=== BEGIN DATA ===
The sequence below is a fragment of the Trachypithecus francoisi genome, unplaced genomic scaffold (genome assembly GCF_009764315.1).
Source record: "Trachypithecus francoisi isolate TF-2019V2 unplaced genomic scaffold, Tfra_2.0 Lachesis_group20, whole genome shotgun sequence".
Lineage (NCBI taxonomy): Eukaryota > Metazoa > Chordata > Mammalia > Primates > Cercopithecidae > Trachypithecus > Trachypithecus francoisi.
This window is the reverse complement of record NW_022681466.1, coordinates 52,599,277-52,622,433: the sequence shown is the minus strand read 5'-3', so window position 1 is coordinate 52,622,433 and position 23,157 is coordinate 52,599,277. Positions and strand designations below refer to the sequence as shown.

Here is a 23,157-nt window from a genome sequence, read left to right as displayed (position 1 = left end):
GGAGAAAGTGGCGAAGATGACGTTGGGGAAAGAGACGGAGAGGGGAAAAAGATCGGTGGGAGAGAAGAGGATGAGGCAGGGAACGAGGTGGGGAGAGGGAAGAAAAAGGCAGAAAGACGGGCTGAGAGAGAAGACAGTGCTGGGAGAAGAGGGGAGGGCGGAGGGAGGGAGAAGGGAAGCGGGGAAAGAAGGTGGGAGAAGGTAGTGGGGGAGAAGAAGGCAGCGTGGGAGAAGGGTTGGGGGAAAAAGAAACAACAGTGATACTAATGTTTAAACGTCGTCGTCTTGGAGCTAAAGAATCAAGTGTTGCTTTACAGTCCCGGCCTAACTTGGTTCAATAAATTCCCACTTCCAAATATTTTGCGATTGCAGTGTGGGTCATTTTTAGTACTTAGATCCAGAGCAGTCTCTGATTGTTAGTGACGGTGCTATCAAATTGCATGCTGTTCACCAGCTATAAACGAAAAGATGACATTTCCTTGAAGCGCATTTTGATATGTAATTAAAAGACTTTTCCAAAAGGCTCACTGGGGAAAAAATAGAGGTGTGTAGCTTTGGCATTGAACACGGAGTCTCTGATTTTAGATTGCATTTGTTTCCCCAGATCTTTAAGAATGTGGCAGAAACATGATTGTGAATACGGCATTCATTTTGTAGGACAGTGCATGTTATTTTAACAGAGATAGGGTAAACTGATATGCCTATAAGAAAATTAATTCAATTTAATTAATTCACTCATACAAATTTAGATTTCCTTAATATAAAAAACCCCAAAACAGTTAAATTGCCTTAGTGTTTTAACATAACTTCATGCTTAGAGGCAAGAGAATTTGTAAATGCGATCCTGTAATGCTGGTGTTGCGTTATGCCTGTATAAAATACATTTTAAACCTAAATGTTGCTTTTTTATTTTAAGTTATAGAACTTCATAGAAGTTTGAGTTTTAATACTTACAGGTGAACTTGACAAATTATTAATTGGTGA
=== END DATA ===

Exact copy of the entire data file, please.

The sequence below is a fragment of the Trachypithecus francoisi genome, unplaced genomic scaffold (genome assembly GCF_009764315.1).
Source record: "Trachypithecus francoisi isolate TF-2019V2 unplaced genomic scaffold, Tfra_2.0 Lachesis_group20, whole genome shotgun sequence".
Lineage (NCBI taxonomy): Eukaryota > Metazoa > Chordata > Mammalia > Primates > Cercopithecidae > Trachypithecus > Trachypithecus francoisi.
This window is the reverse complement of record NW_022681466.1, coordinates 52,599,277-52,622,433: the sequence shown is the minus strand read 5'-3', so window position 1 is coordinate 52,622,433 and position 23,157 is coordinate 52,599,277. Positions and strand designations below refer to the sequence as shown.

Here is a 23,157-nt window from a genome sequence, read left to right as displayed (position 1 = left end):
GGAGAAAGTGGCGAAGATGACGTTGGGGAAAGAGACGGAGAGGGGAAAAAGATCGGTGGGAGAGAAGAGGATGAGGCAGGGAACGAGGTGGGGAGAGGGAAGAAAAAGGCAGAAAGACGGGCTGAGAGAGAAGACAGTGCTGGGAGAAGAGGGGAGGGCGGAGGGAGGGAGAAGGGAAGCGGGGAAAGAAGGTGGGAGAAGGTAGTGGGGGAGAAGAAGGCAGCGTGGGAGAAGGGTTGGGGGAAAAAGAAACAACAGTGATACTAATGTTTAAACGTCGTCGTCTTGGAGCTAAAGAATCAAGTGTTGCTTTACAGTCCCGGCCTAACTTGGTTCAATAAATTCCCACTTCCAAATATTTTGCGATTGCAGTGTGGGTCATTTTTAGTACTTAGATCCAGAGCAGTCTCTGATTGTTAGTGACGGTGCTATCAAATTGCATGCTGTTCACCAGCTATAAACGAAAAGATGACATTTCCTTGAAGCGCATTTTGATATGTAATTAAAAGACTTTTCCAAAAGGCTCACTGGGGAAAAAATAGAGGTGTGTAGCTTTGGCATTGAACACGGAGTCTCTGATTTTAGATTGCATTTGTTTCCCCAGATCTTTAAGAATGTGGCAGAAACATGATTGTGAATACGGCATTCATTTTGTAGGACAGTGCATGTTATTTTAACAGAGATAGGGTAAACTGATATGCCTATAAGAAAATTAATTCAATTTAATTAATTCACTCATACAAATTTAGATTTCCTTAATATAAAAAACCCCAAAACAGTTAAATTGCCTTAGTGTTTTAACATAACTTCATGCTTAGAGGCAAGAGAATTTGTAAATGCGATCCTGTAATGCTGGTGTTGCGTTATGCCTGTATAAAATACATTTTAAACCTAAATGTTGCTTTTTTATTTTAAGTTATAGAACTTCATAGAAGTTTGAGTTTTAATACTTACAGGTGAACTTGACAAATTATTAATTGGTGA